Living History

A history degree is among those whose value has been increasingly questioned by voices calling for higher education to shift its emphasis from the liberal arts to job preparation. Bluffton continues to be committed to the enduring value of the liberal arts in preparing graduates for life as well as vocation,and in providing a foundation for success in a variety of professions. 


Jacob KovachJacob Kovach knew in sixth grade that he wanted to go to law school someday. However, no one in his family had gone to college. And as the oldest of three children of a single mother, he realized he would need good grades to earn scholarship money to help pay for it.  More>>> 

Norma Flores There are people who decide on a career at a young age—and then there's Dr. Norma Flores."When I was 6 years old, I told my parents I wanted to teach history," says the 2003 alumna, who did it while earning her doctoral degree and continues to do so as a first-year visiting instructor at Grand Valley State University in Allendale, Mich. More>>>

Matt FrancisDespite his interest in the subject, Matt Francis didn't really know what he could do with a history degree when he started college at Bluffton in 1998. He had visited museums as a boy and liked history classes in school. When he decided to attend Bluffton—a result of its size, "community feel" and financial aid, Francis says—and was considering a history major, he sat in on a class, which he enjoyed, too. More>>>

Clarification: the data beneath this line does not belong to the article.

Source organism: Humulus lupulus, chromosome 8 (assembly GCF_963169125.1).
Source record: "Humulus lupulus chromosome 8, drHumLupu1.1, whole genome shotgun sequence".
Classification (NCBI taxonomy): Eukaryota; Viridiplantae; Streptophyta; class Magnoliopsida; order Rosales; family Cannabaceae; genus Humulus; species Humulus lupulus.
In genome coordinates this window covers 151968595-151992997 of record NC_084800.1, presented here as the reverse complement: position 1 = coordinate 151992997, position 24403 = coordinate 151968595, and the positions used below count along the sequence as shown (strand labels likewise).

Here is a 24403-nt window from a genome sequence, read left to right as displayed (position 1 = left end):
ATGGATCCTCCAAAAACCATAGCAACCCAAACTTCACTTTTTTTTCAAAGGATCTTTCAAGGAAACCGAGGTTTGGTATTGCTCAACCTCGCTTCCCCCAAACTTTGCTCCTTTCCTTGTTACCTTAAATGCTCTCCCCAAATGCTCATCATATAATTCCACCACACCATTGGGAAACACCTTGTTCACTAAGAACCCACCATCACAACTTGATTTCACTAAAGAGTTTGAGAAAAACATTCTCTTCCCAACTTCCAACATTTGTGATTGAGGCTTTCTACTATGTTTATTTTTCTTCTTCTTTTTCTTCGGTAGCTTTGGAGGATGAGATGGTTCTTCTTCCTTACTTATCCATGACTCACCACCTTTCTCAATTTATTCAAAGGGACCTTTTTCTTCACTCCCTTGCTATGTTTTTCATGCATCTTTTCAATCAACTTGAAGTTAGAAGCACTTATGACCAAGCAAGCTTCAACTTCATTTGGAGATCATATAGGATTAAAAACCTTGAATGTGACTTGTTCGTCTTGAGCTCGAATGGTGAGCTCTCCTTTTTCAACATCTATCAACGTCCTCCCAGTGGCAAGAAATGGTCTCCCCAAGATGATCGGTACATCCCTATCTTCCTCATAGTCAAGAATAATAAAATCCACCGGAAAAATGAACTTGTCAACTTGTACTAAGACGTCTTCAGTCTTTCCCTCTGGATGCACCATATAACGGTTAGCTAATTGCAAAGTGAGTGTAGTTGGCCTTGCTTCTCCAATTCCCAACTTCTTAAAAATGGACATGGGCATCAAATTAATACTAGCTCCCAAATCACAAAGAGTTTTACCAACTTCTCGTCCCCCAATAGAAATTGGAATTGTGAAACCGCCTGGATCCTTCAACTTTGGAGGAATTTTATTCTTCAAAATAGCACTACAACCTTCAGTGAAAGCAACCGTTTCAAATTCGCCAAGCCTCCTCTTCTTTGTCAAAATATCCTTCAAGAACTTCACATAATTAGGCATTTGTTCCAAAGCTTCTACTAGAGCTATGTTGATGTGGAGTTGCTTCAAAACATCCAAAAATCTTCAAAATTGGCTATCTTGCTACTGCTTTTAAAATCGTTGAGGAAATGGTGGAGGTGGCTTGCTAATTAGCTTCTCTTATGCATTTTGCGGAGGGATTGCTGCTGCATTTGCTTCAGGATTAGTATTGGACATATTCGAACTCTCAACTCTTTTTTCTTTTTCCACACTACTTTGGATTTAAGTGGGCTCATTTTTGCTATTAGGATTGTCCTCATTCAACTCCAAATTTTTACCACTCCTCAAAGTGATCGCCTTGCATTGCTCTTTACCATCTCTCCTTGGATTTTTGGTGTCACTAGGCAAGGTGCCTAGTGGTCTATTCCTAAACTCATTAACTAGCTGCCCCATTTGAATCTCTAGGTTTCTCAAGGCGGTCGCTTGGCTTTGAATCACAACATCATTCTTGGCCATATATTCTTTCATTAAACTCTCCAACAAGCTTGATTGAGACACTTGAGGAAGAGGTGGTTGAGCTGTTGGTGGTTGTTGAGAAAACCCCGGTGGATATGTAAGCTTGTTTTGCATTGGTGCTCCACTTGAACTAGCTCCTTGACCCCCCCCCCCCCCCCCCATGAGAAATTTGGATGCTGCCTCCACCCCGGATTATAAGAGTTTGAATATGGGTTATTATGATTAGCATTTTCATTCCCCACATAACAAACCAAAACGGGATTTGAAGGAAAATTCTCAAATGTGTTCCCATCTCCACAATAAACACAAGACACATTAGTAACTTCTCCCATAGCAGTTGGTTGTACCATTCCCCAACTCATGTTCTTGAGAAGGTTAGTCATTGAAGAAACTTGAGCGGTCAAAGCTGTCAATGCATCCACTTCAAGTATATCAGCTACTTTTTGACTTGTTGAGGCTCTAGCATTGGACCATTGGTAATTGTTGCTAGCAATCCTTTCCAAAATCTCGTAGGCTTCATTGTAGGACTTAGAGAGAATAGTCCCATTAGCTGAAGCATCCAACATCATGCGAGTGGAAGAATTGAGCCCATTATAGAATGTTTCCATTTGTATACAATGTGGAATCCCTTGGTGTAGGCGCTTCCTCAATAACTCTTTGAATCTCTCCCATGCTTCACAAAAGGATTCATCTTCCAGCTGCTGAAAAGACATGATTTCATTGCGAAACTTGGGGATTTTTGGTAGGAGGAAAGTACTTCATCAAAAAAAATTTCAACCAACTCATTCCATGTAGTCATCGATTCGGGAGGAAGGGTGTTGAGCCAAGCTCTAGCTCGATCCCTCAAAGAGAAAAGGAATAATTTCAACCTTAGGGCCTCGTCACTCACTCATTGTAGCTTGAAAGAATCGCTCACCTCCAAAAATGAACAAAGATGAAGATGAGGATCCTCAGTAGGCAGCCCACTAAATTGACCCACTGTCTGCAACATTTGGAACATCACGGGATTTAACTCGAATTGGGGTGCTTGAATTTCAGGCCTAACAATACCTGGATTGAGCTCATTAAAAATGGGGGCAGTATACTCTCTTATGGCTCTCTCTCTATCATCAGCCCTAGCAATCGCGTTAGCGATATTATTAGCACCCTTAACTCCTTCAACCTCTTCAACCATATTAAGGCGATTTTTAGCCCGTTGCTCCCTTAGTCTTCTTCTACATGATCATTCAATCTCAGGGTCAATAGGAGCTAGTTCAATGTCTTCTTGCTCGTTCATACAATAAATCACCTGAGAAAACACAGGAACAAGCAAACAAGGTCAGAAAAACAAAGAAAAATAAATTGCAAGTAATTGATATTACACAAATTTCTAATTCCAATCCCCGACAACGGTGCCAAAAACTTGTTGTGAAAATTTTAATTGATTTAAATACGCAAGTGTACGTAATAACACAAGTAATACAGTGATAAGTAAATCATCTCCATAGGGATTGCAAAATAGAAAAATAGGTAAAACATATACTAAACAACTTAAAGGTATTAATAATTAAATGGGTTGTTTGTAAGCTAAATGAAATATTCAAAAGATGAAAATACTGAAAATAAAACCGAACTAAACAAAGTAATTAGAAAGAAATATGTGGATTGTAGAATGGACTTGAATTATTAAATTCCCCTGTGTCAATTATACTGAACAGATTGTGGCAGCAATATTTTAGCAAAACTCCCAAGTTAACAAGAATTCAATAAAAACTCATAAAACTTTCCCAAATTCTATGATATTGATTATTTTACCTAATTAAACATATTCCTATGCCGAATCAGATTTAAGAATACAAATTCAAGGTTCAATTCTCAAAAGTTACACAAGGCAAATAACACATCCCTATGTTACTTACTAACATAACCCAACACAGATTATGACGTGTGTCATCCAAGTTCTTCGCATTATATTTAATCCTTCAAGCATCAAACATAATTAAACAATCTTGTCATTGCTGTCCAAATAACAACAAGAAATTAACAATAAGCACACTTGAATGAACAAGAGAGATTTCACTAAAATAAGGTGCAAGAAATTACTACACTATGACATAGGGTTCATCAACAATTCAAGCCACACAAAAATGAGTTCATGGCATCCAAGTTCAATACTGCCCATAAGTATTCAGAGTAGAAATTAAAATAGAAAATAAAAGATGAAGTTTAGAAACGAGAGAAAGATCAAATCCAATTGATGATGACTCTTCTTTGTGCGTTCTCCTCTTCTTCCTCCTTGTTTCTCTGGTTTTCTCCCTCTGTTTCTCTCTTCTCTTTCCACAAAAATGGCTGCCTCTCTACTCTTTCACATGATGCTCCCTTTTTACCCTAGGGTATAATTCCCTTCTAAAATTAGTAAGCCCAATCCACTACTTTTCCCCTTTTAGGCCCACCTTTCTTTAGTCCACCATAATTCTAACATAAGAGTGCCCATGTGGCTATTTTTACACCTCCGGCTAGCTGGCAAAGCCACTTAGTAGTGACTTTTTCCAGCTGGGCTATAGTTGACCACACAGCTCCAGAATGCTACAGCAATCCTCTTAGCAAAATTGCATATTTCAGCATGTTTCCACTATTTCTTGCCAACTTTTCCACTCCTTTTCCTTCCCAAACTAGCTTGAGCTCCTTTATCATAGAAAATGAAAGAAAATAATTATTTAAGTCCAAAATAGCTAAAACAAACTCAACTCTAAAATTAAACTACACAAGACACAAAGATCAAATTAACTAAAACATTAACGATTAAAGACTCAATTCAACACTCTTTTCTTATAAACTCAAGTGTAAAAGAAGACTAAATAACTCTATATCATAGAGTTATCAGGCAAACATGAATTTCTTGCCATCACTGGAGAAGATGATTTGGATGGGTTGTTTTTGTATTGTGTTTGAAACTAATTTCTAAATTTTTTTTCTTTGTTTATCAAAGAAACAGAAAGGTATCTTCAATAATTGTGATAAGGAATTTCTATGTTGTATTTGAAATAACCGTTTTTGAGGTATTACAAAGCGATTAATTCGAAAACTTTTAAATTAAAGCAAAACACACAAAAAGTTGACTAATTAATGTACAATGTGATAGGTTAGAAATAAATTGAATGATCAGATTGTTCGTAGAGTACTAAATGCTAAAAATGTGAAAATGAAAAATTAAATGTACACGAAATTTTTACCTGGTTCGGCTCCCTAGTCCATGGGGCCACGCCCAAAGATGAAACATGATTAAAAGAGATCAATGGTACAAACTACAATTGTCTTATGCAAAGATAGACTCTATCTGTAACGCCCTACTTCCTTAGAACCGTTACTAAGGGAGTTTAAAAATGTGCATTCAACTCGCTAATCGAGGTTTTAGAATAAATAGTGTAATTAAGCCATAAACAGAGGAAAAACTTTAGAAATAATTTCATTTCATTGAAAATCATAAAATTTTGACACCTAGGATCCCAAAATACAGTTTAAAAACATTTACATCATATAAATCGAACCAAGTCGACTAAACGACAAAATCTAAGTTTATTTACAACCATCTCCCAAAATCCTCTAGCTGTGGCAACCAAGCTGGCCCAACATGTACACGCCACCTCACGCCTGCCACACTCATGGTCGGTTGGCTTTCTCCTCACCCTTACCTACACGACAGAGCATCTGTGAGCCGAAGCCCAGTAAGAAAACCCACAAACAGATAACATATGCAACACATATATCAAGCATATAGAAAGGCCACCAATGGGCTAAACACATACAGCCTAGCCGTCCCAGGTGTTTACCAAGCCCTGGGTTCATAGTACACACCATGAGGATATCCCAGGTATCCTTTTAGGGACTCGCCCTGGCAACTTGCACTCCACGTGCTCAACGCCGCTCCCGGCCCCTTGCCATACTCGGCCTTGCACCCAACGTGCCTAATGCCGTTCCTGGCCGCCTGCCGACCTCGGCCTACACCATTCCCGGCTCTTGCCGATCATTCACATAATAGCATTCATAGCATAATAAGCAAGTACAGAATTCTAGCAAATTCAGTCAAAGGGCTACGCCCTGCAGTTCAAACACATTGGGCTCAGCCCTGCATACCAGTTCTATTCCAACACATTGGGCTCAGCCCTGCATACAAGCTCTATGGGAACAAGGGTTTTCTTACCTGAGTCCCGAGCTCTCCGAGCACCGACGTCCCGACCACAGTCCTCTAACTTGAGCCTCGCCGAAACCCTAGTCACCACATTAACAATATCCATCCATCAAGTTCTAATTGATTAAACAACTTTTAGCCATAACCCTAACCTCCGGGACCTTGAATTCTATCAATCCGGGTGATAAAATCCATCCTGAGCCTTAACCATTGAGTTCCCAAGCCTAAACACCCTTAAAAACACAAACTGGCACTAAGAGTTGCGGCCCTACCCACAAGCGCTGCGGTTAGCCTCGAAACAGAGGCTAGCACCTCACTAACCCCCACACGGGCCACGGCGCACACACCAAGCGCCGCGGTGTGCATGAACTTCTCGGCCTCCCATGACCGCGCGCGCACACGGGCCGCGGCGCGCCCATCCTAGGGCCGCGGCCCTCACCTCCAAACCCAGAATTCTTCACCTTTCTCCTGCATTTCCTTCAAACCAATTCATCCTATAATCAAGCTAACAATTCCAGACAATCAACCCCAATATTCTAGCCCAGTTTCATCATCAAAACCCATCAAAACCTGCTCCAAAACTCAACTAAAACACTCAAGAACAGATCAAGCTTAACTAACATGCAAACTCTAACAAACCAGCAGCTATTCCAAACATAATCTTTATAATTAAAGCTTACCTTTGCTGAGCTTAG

Erin Miller MilaneseA love of history has led Erin Miller Milanese to two others she didn't know she had. She grew up with "a passion" for history and a father, Marcus Miller, who still teaches it at Iowa Mennonite School, outside
Kalona. At Bluffton, she declared her major in the subject after taking an introductory course during fall semester of her sophomore year. More>>>

Bill FreilBill Freil is a farmer. Or, depending on the day, a schoolmaster. And sometimes, the owner of a dry goods store. His occupations vary, but the setting is the same—1836 Indiana, as portrayed by Freil and fellow costumed interpreters at Conner Prairie Interactive History Park in Fishers, Ind. More>>>

amanda bartelAmanda Bartel was glad that a phone message she received on April Fool's Day last spring was no joke. A first-year student at Bluffton in 2012-13, Bartel says she "didn't think anything would happen" when she applied for the first Mennonite Brethren Historical Commission archival internship. More>>>

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